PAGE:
The Wikipedia page on parity currently says: The ancient Greeks considered 1, the monad, to be neither fully odd nor fully even Why didn't they consider 1 as odd? (I am assuming they already had the ...
1
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0answers
29 views

Timeline for the earliest work on Frobenius problems

If $a, b$ are positive and coprime integers, then the set of linear combinations of $a$ and $b$ with nonnegative coefficients is all integers past $(a - 1)(b - 1)$; i.e. $\{ \lambda_1 a + \lambda_2 b :...
6
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0answers
114 views

Did Hardy and Ramanujan miscalculate these values?

When I read Dickson's History Of The Theory Of Numbers Vol-2, I found that there seems to be a mistake in the approximation of partition numbers p(200). For this reason, I found the original text ...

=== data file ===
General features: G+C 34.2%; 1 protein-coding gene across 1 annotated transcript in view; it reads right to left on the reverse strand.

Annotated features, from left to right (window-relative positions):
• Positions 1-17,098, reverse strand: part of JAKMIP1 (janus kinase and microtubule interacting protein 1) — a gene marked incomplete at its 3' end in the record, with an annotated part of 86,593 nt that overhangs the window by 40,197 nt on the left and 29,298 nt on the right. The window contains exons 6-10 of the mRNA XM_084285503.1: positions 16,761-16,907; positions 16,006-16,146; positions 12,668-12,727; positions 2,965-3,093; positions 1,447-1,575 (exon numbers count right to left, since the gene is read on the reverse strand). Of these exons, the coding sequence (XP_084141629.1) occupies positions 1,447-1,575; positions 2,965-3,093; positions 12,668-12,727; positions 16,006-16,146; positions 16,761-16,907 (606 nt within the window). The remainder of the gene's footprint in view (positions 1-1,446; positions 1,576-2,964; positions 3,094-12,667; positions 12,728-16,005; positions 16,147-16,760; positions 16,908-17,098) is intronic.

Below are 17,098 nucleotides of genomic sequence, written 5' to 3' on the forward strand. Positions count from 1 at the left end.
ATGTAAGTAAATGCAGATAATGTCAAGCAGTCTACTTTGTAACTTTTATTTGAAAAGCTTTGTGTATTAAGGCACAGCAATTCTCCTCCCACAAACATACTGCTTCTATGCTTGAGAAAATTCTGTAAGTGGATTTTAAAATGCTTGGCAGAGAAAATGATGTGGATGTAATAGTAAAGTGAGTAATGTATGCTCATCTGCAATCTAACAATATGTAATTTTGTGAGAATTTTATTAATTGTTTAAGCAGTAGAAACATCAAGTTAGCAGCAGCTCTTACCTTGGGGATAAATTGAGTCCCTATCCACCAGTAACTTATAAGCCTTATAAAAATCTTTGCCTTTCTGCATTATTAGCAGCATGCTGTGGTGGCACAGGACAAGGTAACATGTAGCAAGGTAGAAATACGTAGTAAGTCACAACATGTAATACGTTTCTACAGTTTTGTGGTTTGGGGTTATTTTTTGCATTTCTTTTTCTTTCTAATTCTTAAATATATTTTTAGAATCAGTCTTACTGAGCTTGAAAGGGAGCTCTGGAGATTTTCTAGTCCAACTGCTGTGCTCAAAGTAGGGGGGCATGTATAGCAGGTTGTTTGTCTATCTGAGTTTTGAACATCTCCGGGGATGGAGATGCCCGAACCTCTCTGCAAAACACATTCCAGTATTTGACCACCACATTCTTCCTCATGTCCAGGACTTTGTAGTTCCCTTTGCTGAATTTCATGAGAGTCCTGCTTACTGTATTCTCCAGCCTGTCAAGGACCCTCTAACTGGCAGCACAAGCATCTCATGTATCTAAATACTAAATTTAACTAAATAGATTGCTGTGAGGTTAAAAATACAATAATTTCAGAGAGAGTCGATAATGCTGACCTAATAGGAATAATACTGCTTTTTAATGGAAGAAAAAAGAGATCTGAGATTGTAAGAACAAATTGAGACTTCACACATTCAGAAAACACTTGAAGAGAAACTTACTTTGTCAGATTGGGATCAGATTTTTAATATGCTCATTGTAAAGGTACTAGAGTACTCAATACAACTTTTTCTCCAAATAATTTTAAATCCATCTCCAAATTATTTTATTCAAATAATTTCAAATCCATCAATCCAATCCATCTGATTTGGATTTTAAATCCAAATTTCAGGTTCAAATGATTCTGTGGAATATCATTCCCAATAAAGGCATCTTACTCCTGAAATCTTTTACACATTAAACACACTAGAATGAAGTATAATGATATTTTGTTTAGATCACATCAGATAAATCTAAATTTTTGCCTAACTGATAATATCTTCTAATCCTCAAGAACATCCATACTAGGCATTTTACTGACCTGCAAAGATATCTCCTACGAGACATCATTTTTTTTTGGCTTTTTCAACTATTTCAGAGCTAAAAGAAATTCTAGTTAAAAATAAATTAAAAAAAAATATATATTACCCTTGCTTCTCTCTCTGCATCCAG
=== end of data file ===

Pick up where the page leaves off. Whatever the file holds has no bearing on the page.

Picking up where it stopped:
20
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0answers
528 views

What is the modern significance of Theaetetus's classification of quadratic irrationals?

Before Eudoxus's theory of proportion there was a theory of irrationals based on continued fraction expansions, which Fowler calls anthyphairesis. Theaetetus is said to develop a classification of ...
3
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1answer
212 views

Why didn't Euclid try to assign numbers to lengths?

Preliminary note: With "Euclid" I don't mean a person but the mathematicians of the Euclidean period of which Euclid (if he had been one person) was a representative. I imagine that Euclid could have ...
0
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0answers
44 views

What existing theorems were utilized to develop the Prospect Theory formulated by Kahneman and Tversky?